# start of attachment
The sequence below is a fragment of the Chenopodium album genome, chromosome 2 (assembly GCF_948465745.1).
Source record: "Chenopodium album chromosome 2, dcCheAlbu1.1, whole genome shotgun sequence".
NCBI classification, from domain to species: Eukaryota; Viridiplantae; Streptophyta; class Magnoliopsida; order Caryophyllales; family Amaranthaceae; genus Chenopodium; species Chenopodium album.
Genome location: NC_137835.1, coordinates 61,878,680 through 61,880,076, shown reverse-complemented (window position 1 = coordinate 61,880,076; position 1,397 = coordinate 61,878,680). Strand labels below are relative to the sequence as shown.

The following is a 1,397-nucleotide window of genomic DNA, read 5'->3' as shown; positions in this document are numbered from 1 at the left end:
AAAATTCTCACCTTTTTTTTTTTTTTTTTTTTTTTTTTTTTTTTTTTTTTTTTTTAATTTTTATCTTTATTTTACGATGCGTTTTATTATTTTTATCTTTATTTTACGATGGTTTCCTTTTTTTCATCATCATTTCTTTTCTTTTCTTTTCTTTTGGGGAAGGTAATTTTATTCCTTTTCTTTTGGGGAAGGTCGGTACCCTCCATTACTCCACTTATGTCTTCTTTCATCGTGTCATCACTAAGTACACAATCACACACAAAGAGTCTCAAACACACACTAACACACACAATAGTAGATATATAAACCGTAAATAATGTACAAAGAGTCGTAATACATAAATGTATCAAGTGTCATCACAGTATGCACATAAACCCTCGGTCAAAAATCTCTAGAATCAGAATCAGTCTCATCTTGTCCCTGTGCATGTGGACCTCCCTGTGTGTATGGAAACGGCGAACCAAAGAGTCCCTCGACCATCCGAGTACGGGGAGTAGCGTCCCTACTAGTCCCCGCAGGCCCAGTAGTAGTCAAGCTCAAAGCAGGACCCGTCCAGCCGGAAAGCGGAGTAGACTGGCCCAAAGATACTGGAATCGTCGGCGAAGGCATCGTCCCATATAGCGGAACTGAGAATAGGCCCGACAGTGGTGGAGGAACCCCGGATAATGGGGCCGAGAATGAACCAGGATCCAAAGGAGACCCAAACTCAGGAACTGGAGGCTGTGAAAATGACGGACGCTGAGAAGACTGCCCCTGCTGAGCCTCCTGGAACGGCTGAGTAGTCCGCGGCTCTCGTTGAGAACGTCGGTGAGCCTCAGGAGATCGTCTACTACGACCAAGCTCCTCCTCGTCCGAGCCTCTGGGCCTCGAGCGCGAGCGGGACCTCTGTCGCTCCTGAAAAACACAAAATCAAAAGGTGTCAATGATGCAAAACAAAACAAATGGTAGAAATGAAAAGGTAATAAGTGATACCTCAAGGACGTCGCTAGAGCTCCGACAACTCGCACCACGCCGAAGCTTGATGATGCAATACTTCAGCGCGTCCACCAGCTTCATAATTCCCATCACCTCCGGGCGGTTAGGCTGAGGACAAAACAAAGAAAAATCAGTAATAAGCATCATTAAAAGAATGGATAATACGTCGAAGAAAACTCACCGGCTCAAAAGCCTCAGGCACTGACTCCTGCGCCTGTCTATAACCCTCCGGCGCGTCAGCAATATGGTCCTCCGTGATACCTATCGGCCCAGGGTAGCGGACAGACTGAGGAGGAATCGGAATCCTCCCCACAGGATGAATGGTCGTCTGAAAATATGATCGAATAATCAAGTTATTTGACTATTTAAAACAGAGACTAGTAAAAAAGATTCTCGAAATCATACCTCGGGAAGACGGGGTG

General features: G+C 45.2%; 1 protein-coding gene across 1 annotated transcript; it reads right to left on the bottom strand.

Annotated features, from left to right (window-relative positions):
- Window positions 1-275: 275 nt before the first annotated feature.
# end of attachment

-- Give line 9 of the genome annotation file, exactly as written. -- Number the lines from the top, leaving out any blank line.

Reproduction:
- Window positions 1-275: 275 nt before the first annotated feature.